We can't afford what we've already promised Credit via Wikipedia Creative Commons Attribution-Share Alike 3.0 Unported

You’ll have noted that there’s a cry, a clamour, that we’ve got to raise taxes. Raise taxes on all sorts of people because government’s maw simply must have more cash. Well, OK, this may or may not be true. Around here we tend to think that there are quite a lot of things that government currently tries to do which it shouldn’t be trying – for the simple reason that while it tries it doesn’t manage to do – to do. Thus it can and should stop trying and thus divert that pelf already shaken from the pockets of the populace off to what it both can do and also must be done.

But OK, let’s run with this idea that taxes must rise. Why is that, what is the cause here?

A two-year investigation by the Intergenerational Commission, a group sponsored by the Resolution Foundation thinktank, has found that what it calls the “contract between the generations” is at breaking point. It warns that society risks dumping a disproportionate amount of the costs of an ageing population on their shoulders. It’s been going on for some time and now the situation is acute.

In short, the baby-boomer generation – 54-year-olds and above – are making increasing demands on an economic and social system that, after the 2008 financial crash, can barely cope with existing commitments.

The important word there is “existing.”

That reference to 2008 is of course an irrelevance. The country, the people in it, are about as rich, have about the incomes they did, as they were before the crash. If they’re not rich enough to support “existing” commitments now then they weren’t then either.

Which is the point we’re making here. We’re not rich enough to support all the promises we’ve already made about social and health care and pensioners incomes an ‘uman writes and whatever else it is that we’ve promised ourselves through the political process. If you prefer a milder version of the same point then we’ve not being taxing ourselves enough, are not taxing ourselves enough, to have all of those things we’ve promised ourselves. But that’s the same thing.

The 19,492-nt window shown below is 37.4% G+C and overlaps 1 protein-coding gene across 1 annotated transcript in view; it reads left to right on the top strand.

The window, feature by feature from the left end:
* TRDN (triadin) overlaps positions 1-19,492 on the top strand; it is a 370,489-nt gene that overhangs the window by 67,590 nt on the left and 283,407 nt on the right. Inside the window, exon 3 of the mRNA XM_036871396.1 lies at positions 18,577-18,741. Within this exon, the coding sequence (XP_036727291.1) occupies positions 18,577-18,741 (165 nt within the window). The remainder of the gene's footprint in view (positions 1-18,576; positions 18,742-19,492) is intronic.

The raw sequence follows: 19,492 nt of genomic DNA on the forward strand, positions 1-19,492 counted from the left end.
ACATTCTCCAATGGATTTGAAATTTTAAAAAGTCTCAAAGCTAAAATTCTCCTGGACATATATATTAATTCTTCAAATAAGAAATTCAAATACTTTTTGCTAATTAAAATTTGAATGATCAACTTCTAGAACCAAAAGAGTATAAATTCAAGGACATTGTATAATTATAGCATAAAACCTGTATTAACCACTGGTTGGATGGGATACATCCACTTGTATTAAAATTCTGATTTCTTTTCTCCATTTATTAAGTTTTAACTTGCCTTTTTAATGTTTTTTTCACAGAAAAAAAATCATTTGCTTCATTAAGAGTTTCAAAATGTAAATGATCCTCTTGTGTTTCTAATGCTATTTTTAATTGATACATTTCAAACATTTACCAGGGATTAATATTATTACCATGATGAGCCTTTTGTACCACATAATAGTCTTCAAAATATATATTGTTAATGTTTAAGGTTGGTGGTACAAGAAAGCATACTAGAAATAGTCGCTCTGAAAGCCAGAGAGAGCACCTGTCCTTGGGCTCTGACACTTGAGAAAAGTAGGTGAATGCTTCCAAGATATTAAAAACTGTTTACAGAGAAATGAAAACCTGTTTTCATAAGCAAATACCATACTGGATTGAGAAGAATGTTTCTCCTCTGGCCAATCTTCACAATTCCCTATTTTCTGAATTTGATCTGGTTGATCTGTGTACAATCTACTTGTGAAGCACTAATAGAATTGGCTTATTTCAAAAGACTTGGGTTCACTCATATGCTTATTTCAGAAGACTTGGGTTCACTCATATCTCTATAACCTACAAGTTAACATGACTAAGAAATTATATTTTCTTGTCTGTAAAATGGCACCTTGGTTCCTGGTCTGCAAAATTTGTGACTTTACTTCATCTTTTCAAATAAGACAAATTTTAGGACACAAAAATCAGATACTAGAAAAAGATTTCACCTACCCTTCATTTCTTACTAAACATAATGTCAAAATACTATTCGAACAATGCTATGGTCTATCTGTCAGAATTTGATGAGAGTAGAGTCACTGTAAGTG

We cannot, within the bounds of what we either can pay or are willing to pay, have the welfare state we’ve already got. Which is exactly what people like us have been saying for some decades now. We cannot have the welfare state we’ve already got given our own willingness to pay for it.

There’s a certain importance to this observation above and beyond just we told you so. It’s that if we’re not willing to cough up for whatever is already promised then we’d probably not start promising ourselves more goodies. Further, don’t believe those who say that we can because by the time the bill comes due the money will be there. For that’s what they said last time and is the reason we’ve got this tax problem now, isn’t it?

Do note quite how much is necessary in new tax just to pay for those current promises:

The commission and IF say working pensioners should at the very least pay national insurance. We should go beyond this policy and force the retired to pay income tax under a separate regime. This would set the 40p rate at £20,000 (compared with £43,000 for workers) and the 45p rate at £40,000 (against £150,000 for workers).

That’s the bill for what the politicians promised us decades ago. Lordy Knows what the bill for the current promises is going to look like….but, you know, Vote Phillip Inman and find out. Because as sure as eggs is eggs they’ll change the tax system in the future to make you pay for their dreams.

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  1. The welfare system has an inherent bias toward running at its capacity and toward spurring desire for even more, likewise if you stand at a street corner and give out free hamburgers. A “thinktank” doing a “study” that begins with the “contract between the generations” — that is, that one clump of the Human Herd has made a promise to another clump requiring the invigoration of the permanent bureaucracy — is not a “study” but a sales pitch.

    Even if, in a given week, Trump is immersed in a tweet war with a slutty actress, no one thinks he can get a tax increase past Mnuchen and Kudlow. So it’s notable that talk of a tax increase can percolate beneath Theresa May. “This would not happen if the Conservatives were in charge.”

  2. What possible measure of fairness would have pensioners taxed at a higher rate than workers? (I presume it is because labour creates “real” value and investments are evil returns on capital. Except people get those investments through saving the fruits of their labour.)

    Unless your interest is *wanting* people to not save for retirement, it is perverse beyond measure.